Atlantic Canada must strive for greater integration of its health care, post-secondary education and economic development, says the head of an influential economic think tank.

“We need to push the envelope on how we look for consolidation of services in areas related to education and health,” said Elizabeth Beale, president and CEO of the Atlantic Provinces Economic Council.

Such co-operation should aim to improve the quality of those services as well as reducing costs, she said.

“I simply don’t think we have the luxury any more of being able to operate distinct provincial programs in many areas that we have in the past.”

Atlantic provincial co-operation must also extend beyond health and education, she said.

Instead of competing against each other using government subsidies to lure in new businesses, the four provinces should work together on strategic goals such as ensuring the transportation infrastructure can accommodate the needs of businesses, she said.

Beale was among the speakers at a two-and-a-half day forum at Mount Allison University on the Atlantic Canadian economy that ended Saturday. As business leaders prepare to meet this week in Halifax to discuss the Atlantica trade bloc encompassing the Atlantic region and New England, she was urging a new sort of political co-operation between the Atlantic provinces.

“Can we re-imagine Atlantic Canada? We absolutely have to. The status quo is simply not going to deliver the results that we our families need here in this region,” she said.

Beale said the region’s rapidly aging citizenry, along with the subsequent need for more expensive health care and a stagnating or declining population growth in the four provinces, are the main drivers behind the need to amalgamate services in the four provinces.

The Atlantic provinces are also facing a shift in the federal government’s transfer funding model towards a per capita basis.

The Conservative government’s approach to fixing the so-called fiscal imbalance means the bulk of new federal money – 80 per cent – will be sent to Ontario, Quebec and Alberta, with the remaining seven provinces splitting the other 20 per cent, Beale said.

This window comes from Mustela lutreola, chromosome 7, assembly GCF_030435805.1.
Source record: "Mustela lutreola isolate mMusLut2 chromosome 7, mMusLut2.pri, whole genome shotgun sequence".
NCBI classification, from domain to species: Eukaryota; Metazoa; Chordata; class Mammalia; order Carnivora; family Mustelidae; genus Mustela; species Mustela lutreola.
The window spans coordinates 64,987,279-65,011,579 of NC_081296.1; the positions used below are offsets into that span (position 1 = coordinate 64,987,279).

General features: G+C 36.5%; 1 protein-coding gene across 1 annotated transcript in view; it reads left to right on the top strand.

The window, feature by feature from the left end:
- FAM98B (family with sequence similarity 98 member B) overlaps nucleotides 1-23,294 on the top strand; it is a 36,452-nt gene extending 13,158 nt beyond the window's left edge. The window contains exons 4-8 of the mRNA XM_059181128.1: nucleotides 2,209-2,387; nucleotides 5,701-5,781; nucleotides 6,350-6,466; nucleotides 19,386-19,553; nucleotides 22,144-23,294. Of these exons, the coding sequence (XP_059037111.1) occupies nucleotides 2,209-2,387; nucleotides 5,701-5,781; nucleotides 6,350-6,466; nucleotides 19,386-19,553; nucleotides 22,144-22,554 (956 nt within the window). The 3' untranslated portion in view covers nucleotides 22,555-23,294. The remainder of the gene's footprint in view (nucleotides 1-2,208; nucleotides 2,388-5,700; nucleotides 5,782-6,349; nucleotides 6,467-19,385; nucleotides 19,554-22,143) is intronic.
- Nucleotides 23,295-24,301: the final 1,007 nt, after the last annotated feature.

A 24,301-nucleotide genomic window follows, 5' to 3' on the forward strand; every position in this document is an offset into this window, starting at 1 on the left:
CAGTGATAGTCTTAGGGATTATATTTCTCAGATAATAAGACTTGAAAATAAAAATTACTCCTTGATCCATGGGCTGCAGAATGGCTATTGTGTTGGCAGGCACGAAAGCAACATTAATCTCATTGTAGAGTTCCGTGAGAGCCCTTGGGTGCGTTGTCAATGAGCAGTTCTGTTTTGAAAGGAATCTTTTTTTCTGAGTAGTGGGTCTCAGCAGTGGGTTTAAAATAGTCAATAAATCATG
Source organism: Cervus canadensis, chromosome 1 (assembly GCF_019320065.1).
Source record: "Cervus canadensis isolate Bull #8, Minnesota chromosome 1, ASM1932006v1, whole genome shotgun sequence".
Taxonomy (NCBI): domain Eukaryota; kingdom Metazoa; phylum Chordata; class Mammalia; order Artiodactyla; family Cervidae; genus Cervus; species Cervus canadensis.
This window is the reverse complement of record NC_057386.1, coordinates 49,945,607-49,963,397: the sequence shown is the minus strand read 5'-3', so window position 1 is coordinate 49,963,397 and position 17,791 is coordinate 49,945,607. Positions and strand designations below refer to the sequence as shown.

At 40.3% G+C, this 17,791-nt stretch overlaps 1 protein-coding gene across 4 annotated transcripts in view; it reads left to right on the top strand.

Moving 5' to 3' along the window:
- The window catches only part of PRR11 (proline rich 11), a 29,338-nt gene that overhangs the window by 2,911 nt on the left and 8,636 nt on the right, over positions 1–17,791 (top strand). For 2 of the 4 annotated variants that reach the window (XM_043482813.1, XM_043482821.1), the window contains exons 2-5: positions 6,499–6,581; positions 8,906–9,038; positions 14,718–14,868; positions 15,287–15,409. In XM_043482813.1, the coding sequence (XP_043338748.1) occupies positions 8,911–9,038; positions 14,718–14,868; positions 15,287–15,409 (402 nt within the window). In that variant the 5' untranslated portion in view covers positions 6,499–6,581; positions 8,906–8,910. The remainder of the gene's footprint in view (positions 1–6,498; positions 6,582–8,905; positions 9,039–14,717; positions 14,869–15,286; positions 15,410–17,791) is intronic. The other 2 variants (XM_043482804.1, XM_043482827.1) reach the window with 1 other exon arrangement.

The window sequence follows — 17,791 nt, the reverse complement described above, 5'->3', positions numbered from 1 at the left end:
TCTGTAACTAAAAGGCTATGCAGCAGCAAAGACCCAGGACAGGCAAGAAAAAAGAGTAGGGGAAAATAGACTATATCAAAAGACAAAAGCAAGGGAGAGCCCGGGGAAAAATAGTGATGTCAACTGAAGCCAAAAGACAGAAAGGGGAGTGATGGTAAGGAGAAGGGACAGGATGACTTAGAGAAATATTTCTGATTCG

“There’s no reason that we can’t move to regional health authorities that move beyond provincial boundaries,” she said.

“We are already doing that with our children’s health system with respect to a base in Halifax and integrated services that flow into that. That model can be used in other areas.”

Provincial co-operation must also stretch beyond health care and into post-secondary education, she said.

“Over the next 10 years we face very substantial slides in terms of the pool of young people who will be coming into the post-secondary education system,” she said.

The decline in post-secondary education enrolment is particularly troublesome for universities, given that roughly half of their revenue comes from tuition fees.

As the younger population in the region dwindles and funding for post-secondary education remains flat – or worse, it declines – universities will be hard-pressed to offer the calibre of programs that will keep students from going to other provinces such as Ontario to pursue their education, she said.

“To me this is an enormous risk for the region because it is the institutions on the higher education side who we really need to drive an agenda around innovation and growth,” she said.

Greater co-operation between the post-secondary education systems in the four provinces, including the elimination of many duplicated programs, can reduce costs while allowing universities to specialize, she said.

Beale is also urging for integration of the community college system in Atlantic Canada.

Such integration will also allow colleges to eliminate duplication and focus limited funds on ensuring students have access to the latest technologies and practices used by industry.

Beale said Atlantic Canada has little choice but to pursue amalgamation of its health care system, post-secondary institutions and economic development agencies.

“We can’t simply be the poor cousin of the Canadian federation and think we’re going to get ahead,” she said.

“We’re not.

“Things have to change and they have to change substantially.”